Objectives Cerebral abnormalities detected by cranial ultrasound (cUS) have been reported in infants born to mothers with autoimmune disease. However, the pathogenesis of the infants' brain injury remains unclear. The authors aimed to study the possible association between abnormalities on neonatal cUS and perinatal factors related to maternal autoimmune disease.
Methods cUS evaluation was carried out at birth in 114 infants born to mothers with autoimmune disease, and repeated up to 8–9 months of life in those showing sonographic abnormalities at the first examination. The authors analysed the relationships among cerebral ultrasound abnormalities and antenatal exposure to maternal drug treatment, placental transfer of auto-antibodies and gestational complications. In addition, infants were investigated for neuromotor development from birth to 24 months of age.
Results Cerebral ultrasound abnormalities, including subependymal pseudocyst, lenticulostriate vasculopathy and echogenic periventricular white matter, were detected in 41 of 114 infants (35.9%). No significant associations were found between abnormalities on cUS and the perinatal factors included in the study. No cases of persistent cerebral ultrasound abnormalities or neuromotor delay were observed during the follow-up period.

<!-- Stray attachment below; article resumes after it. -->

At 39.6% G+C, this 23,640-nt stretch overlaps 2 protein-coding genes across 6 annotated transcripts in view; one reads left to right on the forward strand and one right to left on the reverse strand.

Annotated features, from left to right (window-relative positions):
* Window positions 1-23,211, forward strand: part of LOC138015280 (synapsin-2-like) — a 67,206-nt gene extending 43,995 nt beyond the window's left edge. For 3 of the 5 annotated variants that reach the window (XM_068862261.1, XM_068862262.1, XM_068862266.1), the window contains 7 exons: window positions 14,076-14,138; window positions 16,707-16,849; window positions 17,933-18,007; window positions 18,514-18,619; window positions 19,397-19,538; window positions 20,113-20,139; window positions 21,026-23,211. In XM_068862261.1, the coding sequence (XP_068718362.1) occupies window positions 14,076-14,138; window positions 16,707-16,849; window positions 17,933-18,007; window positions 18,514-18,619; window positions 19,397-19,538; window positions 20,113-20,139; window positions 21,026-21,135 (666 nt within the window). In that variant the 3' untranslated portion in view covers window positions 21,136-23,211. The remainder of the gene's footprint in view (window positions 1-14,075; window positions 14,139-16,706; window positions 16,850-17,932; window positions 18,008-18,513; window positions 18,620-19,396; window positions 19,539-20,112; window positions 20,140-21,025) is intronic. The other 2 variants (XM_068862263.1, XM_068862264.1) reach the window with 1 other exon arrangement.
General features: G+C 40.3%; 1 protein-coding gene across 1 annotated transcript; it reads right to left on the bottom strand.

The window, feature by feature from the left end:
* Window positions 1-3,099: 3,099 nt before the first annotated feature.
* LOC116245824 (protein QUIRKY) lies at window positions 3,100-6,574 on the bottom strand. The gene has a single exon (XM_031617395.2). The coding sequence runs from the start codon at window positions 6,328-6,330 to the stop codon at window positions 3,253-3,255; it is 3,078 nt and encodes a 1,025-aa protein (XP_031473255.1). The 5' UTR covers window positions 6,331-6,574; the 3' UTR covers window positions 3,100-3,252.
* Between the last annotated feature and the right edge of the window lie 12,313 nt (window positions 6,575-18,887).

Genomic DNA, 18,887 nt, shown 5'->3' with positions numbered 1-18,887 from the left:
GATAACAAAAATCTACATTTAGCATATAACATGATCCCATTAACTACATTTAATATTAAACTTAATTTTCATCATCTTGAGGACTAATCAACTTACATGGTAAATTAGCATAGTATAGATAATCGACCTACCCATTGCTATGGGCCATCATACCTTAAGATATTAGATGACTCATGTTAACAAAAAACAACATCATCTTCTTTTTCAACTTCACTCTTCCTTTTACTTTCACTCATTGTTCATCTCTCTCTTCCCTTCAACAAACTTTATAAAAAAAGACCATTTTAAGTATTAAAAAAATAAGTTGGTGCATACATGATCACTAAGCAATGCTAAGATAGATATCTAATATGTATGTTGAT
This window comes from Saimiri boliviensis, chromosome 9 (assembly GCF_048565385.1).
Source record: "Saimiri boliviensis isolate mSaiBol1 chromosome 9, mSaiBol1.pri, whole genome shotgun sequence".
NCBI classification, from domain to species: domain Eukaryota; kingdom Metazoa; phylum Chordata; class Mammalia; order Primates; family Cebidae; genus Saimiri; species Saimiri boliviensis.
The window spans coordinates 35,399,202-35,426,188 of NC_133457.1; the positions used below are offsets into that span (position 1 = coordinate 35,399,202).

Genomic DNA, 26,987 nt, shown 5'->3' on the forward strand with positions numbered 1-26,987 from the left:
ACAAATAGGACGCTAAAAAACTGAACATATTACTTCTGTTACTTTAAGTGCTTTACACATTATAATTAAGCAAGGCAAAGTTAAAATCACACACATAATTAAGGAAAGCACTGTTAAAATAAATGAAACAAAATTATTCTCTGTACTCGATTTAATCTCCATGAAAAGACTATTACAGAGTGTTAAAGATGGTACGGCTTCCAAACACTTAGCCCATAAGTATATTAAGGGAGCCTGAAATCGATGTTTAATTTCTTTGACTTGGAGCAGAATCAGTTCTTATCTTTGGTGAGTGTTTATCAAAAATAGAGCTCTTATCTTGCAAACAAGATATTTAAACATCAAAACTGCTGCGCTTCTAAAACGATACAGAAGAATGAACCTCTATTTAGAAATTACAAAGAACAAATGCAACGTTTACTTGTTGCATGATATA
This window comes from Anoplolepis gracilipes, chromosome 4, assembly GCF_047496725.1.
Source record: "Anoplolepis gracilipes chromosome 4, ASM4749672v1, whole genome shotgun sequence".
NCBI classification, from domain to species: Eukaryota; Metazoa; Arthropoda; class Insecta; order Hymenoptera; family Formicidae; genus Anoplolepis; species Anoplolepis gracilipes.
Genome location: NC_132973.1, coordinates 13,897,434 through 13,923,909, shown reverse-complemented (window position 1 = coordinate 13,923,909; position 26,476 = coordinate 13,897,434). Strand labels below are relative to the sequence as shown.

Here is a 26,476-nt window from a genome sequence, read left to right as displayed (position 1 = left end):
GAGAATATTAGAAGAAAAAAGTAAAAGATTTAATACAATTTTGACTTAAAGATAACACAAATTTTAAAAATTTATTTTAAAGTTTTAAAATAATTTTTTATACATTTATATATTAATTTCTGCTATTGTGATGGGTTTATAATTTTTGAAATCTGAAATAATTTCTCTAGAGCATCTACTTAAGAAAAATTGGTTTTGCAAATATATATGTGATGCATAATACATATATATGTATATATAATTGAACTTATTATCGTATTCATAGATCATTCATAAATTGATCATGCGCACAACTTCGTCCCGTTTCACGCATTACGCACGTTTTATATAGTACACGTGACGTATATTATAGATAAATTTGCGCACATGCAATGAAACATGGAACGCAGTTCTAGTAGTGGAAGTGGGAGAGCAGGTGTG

Conclusions A considerable number of cerebral ultrasound abnormalities were observed in a cohort of infants born to mothers with autoimmune disease. However, no perinatal factors were significantly associated with this finding, suggesting the fetal brain impairment had a multi-factorial aetiology. Although no case of neuromotor delay was observed, long term neurological assessment of these babies is recommended in view of the cognitive impairment reported in previous studies.
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Competing interests None.
Ethics approval This study was conducted with the approval of the University and Hospital Institutional Review Boards, Spedali Civili – Hospital of Brescia, Italy.
Provenance and peer review Not commissioned; externally peer reviewed.